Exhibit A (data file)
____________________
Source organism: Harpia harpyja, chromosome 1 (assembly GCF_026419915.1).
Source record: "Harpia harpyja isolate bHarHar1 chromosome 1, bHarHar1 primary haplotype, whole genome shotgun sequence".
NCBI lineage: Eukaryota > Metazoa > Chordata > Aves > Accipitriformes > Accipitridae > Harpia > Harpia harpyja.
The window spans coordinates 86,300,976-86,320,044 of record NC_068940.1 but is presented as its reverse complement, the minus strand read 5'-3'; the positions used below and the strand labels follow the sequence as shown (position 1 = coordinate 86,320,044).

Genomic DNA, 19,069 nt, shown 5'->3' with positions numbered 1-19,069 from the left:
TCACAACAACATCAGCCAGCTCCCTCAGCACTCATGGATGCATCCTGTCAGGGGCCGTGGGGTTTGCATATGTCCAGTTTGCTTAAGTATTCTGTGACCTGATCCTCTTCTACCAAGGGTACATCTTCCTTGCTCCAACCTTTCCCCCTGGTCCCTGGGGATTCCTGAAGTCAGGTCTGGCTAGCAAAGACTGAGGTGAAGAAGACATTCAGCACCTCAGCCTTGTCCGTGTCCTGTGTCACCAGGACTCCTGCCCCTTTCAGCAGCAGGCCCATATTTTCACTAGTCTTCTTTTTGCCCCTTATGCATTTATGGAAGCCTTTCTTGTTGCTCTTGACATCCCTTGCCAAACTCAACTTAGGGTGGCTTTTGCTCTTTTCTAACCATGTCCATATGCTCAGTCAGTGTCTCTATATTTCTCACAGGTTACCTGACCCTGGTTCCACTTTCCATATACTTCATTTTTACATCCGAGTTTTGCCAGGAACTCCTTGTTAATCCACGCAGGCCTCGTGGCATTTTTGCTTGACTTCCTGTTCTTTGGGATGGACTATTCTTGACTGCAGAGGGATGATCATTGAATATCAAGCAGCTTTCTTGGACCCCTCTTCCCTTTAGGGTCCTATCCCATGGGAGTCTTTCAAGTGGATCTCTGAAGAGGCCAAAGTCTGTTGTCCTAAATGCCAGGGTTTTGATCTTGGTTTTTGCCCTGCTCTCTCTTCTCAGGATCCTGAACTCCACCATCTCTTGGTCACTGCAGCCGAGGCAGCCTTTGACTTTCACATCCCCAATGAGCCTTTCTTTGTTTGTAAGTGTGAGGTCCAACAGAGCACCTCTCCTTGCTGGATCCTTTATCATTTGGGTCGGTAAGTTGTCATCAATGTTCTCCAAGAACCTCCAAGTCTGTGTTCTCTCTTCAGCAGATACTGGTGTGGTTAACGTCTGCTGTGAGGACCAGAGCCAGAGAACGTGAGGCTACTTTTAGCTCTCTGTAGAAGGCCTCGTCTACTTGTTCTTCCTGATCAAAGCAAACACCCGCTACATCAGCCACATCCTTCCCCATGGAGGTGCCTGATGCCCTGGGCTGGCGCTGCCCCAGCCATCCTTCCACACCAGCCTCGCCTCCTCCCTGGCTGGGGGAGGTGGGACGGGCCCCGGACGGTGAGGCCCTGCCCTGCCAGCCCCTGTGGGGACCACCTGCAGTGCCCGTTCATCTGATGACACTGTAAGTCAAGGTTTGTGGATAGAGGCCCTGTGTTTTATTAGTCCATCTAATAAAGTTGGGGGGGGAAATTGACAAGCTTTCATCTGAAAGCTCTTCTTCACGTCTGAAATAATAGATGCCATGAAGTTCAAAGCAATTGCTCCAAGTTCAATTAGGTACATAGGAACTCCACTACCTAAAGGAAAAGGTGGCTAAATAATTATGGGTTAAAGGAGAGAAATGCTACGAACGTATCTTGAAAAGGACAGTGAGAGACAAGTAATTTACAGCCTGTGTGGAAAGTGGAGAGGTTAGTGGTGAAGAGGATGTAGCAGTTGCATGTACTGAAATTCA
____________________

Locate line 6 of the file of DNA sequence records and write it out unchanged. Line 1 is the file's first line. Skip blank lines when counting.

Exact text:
TCACAACAACATCAGCCAGCTCCCTCAGCACTCATGGATGCATCCTGTCAGGGGCCGTGGGGTTTGCATATGTCCAGTTTGCTTAAGTATTCTGTGACCTGATCCTCTTCTACCAAGGGTACATCTTCCTTGCTCCAACCTTTCCCCCTGGTCCCTGGGGATTCCTGAAGTCAGGTCTGGCTAGCAAAGACTGAGGTGAAGAAGACATTCAGCACCTCAGCCTTGTCCGTGTCCTGTGTCACCAGGACTCCTGCCCCTTTCAGCAGCAGGCCCATATTTTCACTAGTCTTCTTTTTGCCCCTTATGCATTTATGGAAGCCTTTCTTGTTGCTCTTGACATCCCTTGCCAAACTCAACTTAGGGTGGCTTTTGCTCTTTTCTAACCATGTCCATATGCTCAGTCAGTGTCTCTATATTTCTCACAGGTTACCTGACCCTGGTTCCACTTTCCATATACTTCATTTTTACATCCGAGTTTTGCCAGGAACTCCTTGTTAATCCACGCAGGCCTCGTGGCATTTTTGCTTGACTTCCTGTTCTTTGGGATGGACTATTCTTGACTGCAGAGGGATGATCATTGAATATCAAGCAGCTTTCTTGGACCCCTCTTCCCTTTAGGGTCCTATCCCATGGGAGTCTTTCAAGTGGATCTCTGAAGAGGCCAAAGTCTGTTGTCCTAAATGCCAGGGTTTTGATCTTGGTTTTTGCCCTGCTCTCTCTTCTCAGGATCCTGAACTCCACCATCTCTTGGTCACTGCAGCCGAGGCAGCCTTTGACTTTCACATCCCCAATGAGCCTTTCTTTGTTTGTAAGTGTGAGGTCCAACAGAGCACCTCTCCTTGCTGGATCCTTTATCATTTGGGTCGGTAAGTTGTCATCAATGTTCTCCAAGAACCTCCAAGTCTGTGTTCTCTCTTCAGCAGATACTGGTGTGGTTAACGTCTGCTGTGAGGACCAGAGCCAGAGAACGTGAGGCTACTTTTAGCTCTCTGTAGAAGGCCTCGTCTACTTGTTCTTCCTGATCAAAGCAAACACCCGCTACATCAGCCACATCCTTCCCCATGGAGGTGCCTGATGCCCTGGGCTGGCGCTGCCCCAGCCATCCTTCCACACCAGCCTCGCCTCCTCCCTGGCTGGGGGAGGTGGGACGGGCCCCGGACGGTGAGGCCCTGCCCTGCCAGCCCCTGTGGGGACCACCTGCAGTGCCCGTTCATCTGATGACACTGTAAGTCAAGGTTTGTGGATAGAGGCCCTGTGTTTTATTAGTCCATCTAATAAAGTTGGGGGGGGAAATTGACAAGCTTTCATCTGAAAGCTCTTCTTCACGTCTGAAATAATAGATGCCATGAAGTTCAAAGCAATTGCTCCAAGTTCAATTAGGTACATAGGAACTCCACTACCTAAAGGAAAAGGTGGCTAAATAATTATGGGTTAAAGGAGAGAAATGCTACGAACGTATCTTGAAAAGGACAGTGAGAGACAAGTAATTTACAGCCTGTGTGGAAAGTGGAGAGGTTAGTGGTGAAGAGGATGTAGCAGTTGCATGTACTGAAATTCA